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After 15 Years, National Lighthouse Museum Finally Sets Opening Date

by Allison Meier on January 2, 2014

Rendering of the National Lighthouse Museum (via lighthousemuseum.org)

Rendering of the National Lighthouse Museum (via lighthousemuseum.org)

At many points over the past 15 years, it seemed that the creation of a National Lighthouse Museum on Staten Island was doomed. Yet, as of December 30, they’ve completed a fundraising goal that sets them on track to open on August 7, 2014.

As NY1 reported:

Back in June, the city’s Economic Development Corporation agreed to let the not-for-profit lease the space and open the museum in the former U.S. Coast Guard building if they could raise $350,000.

The deadline was later extended to December 30. The old brick Coast Guard building at 5 Bay Street is part of a complex that once housed operations of the US Lighthouse Service and is in the St. George neighborhood, right by the ferry terminal. The structure, known as Building #11, has been crumbling to ruin since the Coast Guard moved out in the 1960s, so the museum isn’t just positive for placing a cultural destination with a national profile right on the Staten Island shore; it’s also alleviating some of the blight.

One of the buildings at the former Coast Guard site (photograph by Phil Stearns/Flickr user)

One of the buildings at the former Coast Guard site in 2011 (photograph by Phil Stearns via Flickr)

“The National Lighthouse Museum trustees, advisors, and friends thank all their dedicated supporters for making this grassroots fundraising effort worldwide a tremendous success,” Linda Dianto, executive director of the National Lighthouse Museum, told Hyperallergic. ”We have only just begun to build a National Lighthouse Museum all lighthouse keepers would be proud of in the original location where all lighthouse operations nationwide centered in the mid-1800s.”

It’s been a long journey there. The nonprofit museum was awarded to Staten Island nearly two decades ago, when, in 1997, the borough submitted the top bid for the proposed museum. At the time, “six states were vying for the honor,” Henry Stephenson of New York Lights, a lighthouse society branch, told the New York Daily News. But this initial exuberance was tempered by 9/11, the economic downturn, and other factors that hurt opportunities for funding and public prominence. Just a few years ago, in 2009, it seemed like the definitive end, as the board disbanded due to “dwindling prospects.” However, supporters refused to give up on the little museum.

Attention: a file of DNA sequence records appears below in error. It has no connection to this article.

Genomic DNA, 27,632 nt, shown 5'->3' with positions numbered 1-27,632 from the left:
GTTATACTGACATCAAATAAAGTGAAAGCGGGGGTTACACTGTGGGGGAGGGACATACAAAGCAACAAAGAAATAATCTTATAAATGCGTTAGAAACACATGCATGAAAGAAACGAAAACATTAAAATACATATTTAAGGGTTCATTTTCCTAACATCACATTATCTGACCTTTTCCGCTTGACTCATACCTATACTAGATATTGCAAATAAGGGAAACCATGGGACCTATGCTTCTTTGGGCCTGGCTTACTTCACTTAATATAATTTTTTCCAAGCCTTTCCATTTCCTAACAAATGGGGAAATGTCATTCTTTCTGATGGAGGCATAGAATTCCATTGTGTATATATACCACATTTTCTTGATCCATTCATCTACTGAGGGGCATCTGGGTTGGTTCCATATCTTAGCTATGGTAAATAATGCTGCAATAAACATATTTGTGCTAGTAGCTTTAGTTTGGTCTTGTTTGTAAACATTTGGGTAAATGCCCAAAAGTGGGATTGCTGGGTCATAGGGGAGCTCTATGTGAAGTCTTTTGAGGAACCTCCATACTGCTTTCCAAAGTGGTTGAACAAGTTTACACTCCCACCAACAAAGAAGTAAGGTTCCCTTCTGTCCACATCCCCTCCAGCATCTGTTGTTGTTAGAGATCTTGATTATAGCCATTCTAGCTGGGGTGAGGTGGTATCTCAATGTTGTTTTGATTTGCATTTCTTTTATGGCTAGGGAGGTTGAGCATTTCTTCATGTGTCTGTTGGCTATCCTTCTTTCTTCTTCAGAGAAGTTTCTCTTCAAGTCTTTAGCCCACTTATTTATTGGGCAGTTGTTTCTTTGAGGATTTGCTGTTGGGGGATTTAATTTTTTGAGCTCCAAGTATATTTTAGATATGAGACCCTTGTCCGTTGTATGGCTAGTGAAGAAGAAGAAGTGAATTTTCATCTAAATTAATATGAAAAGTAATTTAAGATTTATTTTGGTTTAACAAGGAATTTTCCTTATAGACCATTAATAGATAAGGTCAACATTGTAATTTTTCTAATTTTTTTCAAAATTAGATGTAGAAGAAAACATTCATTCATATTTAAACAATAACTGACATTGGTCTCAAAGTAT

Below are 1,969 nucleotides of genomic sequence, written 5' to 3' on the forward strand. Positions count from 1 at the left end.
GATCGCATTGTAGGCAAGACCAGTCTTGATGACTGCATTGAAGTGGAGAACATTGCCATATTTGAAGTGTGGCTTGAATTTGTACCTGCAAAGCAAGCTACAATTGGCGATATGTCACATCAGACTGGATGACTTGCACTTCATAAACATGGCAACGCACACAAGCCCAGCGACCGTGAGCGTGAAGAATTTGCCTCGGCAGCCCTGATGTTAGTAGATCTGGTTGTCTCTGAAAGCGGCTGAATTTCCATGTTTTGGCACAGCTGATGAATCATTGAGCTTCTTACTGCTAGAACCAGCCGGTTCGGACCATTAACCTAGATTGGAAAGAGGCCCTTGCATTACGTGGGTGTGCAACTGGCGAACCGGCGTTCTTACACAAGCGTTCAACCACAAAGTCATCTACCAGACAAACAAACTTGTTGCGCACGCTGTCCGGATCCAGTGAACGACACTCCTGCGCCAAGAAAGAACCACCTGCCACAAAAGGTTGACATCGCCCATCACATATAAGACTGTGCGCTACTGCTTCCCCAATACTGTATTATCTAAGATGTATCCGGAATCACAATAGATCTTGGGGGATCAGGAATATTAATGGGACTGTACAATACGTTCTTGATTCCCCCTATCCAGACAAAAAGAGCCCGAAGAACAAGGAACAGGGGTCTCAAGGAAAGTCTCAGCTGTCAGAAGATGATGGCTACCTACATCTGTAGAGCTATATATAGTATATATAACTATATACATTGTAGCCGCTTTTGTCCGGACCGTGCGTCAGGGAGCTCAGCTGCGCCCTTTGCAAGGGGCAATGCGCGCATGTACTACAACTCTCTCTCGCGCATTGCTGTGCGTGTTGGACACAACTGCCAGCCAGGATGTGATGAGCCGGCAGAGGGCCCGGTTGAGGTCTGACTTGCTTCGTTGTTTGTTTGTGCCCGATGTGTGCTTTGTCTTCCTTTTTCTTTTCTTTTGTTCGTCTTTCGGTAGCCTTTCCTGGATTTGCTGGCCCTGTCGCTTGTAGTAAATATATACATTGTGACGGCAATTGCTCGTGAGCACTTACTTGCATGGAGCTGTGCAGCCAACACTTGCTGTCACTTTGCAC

And now may actually be a more opportune time than the late ’90s, as the St. George neighborhood has some big prospects — literally. The world’s largest ferris wheel and a massive outlet shopping center are looming on the horizon. Hopefully this won’t cause the museum to get lost among the behemoths, but rather to get more traffic. The National Lighthouse Museum is planned to be more outward-facing than just maritime history on Staten Island anyway. As their site notes: “More than a dozen lighthouses, including one of the most famous in the world, are less than an hour’s boat ride from the museum pier.” (I’m willing to gander that the “most famous” one is the Statue of Liberty, which was, for a time, designated a navigational lighthouse and overseen by the Lighthouse Board.)

Blackwell Island Lighthouse (photograph by the author for Hyperallergic) (click to enlarge)

Blackwell Island Lighthouse (photograph by the author for Hyperallergic) (click to enlarge)

And it is a national museum, so while the green lady and her New York City friends — like the adorable Little Red Lighthouse and the legend-laden Blackwell Island Lighthouse — are worth preserving in their own right, the museum will focus on lighthouse history throughout the entire United States. The first phase of the project in Building #11 is an education center, but over the next five years they plan to expand to neighboring Building #10 and also have lightships, fog signals, and other outdoor exhibitions. They’re continuing to raise funds for securing this future online.

As for the seemingly arbitrary opening date of August 7? It’s National Lighthouse Day!

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